The contract had to make it clear, with a full understanding, that the aide is an Independent Contractor.
An important clause in the contract would also specify the work to be performed by the health care aides. This is what I wrote for that clause...
The Patient and the Independent Contractor agree that the Independent Contractor will perform the work as Home Health Aide with the following Elder Care Responsibilities:
- Provide patient with help moving in and out of beds, baths, wheelchairs, or automobiles, such as for transportation to doctor appointments.
- Personal Care such as dressing, grooming, and maintenance of hygiene.
- Administer medications as instructed per “Technical Direction” below.
- Preparing healthy meals, Local Errands & Shopping.
Dealing With Elder Care Aide Agencies
Now that I was prepared to find better aides, the time came that I needed to fire the two aides causing trouble.
I needed to find a better agency. I did my due diligence by asking for references and also doing Google searches to see if anything negative could be found.
On the Internet you can also search for court judgments on companies and on individuals. These are important steps to take.
I hired two new aids and it took some time for my Aunt to adjust to them. That is to be expected. But after a warm up period she ended up loving them.
No one is perfect and one was better than the other. Ironically one day early before dawn the better one called me and asked why she was being fired. I was shocked to hear that question and I told her if anyone were doing any firing, it would be me.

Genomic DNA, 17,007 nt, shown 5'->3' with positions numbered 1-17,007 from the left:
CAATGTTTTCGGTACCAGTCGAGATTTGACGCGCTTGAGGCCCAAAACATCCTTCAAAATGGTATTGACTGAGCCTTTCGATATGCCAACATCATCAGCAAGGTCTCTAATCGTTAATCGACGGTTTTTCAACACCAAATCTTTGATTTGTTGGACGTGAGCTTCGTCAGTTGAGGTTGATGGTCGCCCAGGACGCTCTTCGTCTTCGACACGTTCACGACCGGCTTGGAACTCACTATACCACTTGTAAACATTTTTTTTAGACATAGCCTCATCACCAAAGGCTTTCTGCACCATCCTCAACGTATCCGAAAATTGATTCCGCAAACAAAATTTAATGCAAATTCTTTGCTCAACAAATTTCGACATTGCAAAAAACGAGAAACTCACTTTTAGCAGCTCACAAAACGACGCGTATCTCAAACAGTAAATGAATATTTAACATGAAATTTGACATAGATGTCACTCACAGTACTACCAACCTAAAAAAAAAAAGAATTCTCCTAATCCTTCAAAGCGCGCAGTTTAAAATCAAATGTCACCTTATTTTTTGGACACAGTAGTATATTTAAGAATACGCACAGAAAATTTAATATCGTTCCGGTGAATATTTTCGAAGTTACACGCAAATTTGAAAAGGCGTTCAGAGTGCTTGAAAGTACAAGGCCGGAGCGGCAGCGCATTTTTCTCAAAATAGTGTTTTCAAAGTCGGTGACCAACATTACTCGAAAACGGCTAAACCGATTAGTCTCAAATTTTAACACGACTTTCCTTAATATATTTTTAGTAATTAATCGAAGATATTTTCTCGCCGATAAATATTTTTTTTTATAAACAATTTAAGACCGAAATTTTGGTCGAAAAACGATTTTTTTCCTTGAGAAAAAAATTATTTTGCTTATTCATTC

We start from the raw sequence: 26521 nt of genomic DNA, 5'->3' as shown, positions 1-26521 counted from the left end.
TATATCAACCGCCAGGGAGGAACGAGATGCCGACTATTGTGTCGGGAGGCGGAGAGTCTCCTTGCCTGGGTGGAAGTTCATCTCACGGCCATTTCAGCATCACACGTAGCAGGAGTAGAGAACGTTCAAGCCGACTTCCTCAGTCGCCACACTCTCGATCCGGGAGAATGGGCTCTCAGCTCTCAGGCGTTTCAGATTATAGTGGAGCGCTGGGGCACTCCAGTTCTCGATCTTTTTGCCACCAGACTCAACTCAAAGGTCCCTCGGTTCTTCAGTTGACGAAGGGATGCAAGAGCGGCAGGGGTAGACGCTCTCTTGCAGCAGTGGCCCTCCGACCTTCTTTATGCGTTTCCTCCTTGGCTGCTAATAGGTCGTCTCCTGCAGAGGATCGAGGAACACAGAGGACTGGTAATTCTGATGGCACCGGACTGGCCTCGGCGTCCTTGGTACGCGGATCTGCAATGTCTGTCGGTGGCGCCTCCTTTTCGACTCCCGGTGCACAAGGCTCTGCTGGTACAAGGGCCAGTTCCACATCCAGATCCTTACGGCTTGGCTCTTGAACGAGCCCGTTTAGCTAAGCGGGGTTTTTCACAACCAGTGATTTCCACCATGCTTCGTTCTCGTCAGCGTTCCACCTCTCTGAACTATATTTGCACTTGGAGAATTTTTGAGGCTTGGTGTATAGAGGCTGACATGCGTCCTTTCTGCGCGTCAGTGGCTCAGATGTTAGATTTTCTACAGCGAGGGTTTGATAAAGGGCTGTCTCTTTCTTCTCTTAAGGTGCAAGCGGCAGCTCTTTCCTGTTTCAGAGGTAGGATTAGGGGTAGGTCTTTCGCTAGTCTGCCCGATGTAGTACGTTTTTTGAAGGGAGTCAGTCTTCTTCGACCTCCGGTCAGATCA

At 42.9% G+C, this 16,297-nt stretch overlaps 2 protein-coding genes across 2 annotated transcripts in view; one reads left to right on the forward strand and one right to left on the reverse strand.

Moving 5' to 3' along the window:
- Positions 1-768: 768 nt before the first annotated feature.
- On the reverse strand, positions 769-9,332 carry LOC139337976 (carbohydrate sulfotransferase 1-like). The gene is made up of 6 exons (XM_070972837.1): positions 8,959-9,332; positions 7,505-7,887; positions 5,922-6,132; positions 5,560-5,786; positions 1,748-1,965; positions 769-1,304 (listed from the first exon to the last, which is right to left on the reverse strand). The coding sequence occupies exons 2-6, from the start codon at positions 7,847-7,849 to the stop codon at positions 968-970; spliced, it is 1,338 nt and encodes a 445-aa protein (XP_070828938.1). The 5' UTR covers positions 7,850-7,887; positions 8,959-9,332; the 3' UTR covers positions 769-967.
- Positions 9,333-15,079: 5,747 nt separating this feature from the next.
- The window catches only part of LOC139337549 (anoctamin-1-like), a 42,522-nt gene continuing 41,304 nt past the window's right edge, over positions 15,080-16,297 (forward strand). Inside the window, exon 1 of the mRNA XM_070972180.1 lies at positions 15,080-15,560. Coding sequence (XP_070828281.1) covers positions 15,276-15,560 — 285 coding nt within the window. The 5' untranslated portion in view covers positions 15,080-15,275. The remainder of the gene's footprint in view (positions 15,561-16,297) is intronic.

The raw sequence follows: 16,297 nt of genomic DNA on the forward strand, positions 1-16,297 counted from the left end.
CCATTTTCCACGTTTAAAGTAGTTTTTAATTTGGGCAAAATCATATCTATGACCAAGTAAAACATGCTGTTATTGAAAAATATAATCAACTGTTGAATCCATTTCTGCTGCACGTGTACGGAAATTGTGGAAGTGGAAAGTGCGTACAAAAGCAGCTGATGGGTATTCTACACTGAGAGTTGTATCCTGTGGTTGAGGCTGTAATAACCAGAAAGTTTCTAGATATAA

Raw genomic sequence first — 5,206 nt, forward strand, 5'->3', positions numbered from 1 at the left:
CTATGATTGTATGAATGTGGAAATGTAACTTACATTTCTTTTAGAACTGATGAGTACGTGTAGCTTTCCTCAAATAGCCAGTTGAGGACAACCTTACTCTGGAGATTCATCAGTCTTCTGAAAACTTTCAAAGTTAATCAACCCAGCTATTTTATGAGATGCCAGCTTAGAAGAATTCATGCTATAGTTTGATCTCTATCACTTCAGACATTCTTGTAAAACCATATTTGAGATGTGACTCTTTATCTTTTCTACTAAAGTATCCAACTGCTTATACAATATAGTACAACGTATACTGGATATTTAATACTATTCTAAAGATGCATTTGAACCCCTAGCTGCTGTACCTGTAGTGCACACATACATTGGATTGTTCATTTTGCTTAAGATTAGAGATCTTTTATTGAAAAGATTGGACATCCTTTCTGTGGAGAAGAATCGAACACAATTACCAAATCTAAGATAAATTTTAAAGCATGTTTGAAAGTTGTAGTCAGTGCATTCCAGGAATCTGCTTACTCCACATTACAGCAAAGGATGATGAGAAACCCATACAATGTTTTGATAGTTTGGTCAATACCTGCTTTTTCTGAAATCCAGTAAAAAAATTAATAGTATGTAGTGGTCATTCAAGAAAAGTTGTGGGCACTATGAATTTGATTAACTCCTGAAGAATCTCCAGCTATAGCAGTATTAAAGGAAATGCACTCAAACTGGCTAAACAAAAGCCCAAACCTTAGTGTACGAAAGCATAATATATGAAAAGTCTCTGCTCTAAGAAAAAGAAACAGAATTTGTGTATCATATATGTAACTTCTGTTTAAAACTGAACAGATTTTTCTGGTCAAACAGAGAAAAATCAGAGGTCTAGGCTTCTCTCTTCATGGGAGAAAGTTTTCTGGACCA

It turned out the agency told her not to come back and they were sending another girl that morning. I called and yelled at them. How dare they switch people like that and expect my elderly Aunt to be comfortable with a stranger all over again. And without warning!
I told the agency that I want the girl to stay and I mentioned that I already told her to ignore it and come in as usual.
My Aunt could have died from heart attack...it was so difficult to have her accept the last change. I didn't want her to go through that again.
I found out later that the agency tried to fire the aide because they make more money placing her with another elderly person. The first week with a new client needs to be paid twice. One to the aide and one to the agency. So by moving them around they get more of these extra payments. Not all agencies get paid extra for the first week. But it is something to check into.
Video - Hiring An Eldercare Aide
The Importance of Having Power Of Attorney
There were a number of times that I hit brick walls when trying to help her.
Once I had to call her credit card customer service to discuss a problem. They didn’t want to talk to me because they didn’t have my Power Of Attorney on file.
Having a General POA is useless because banks don’t accept it. Banks usually want one to file a POA with their own forms. This required bringing my elderly Aunt to the bank in a wheelchair to get it notarized.
There are many good sites where you can purchase legal forms that you can find with a Google search. You can download a standard power of attorney form, but then you also have to get it notarized.
© 2010 Glenn Stok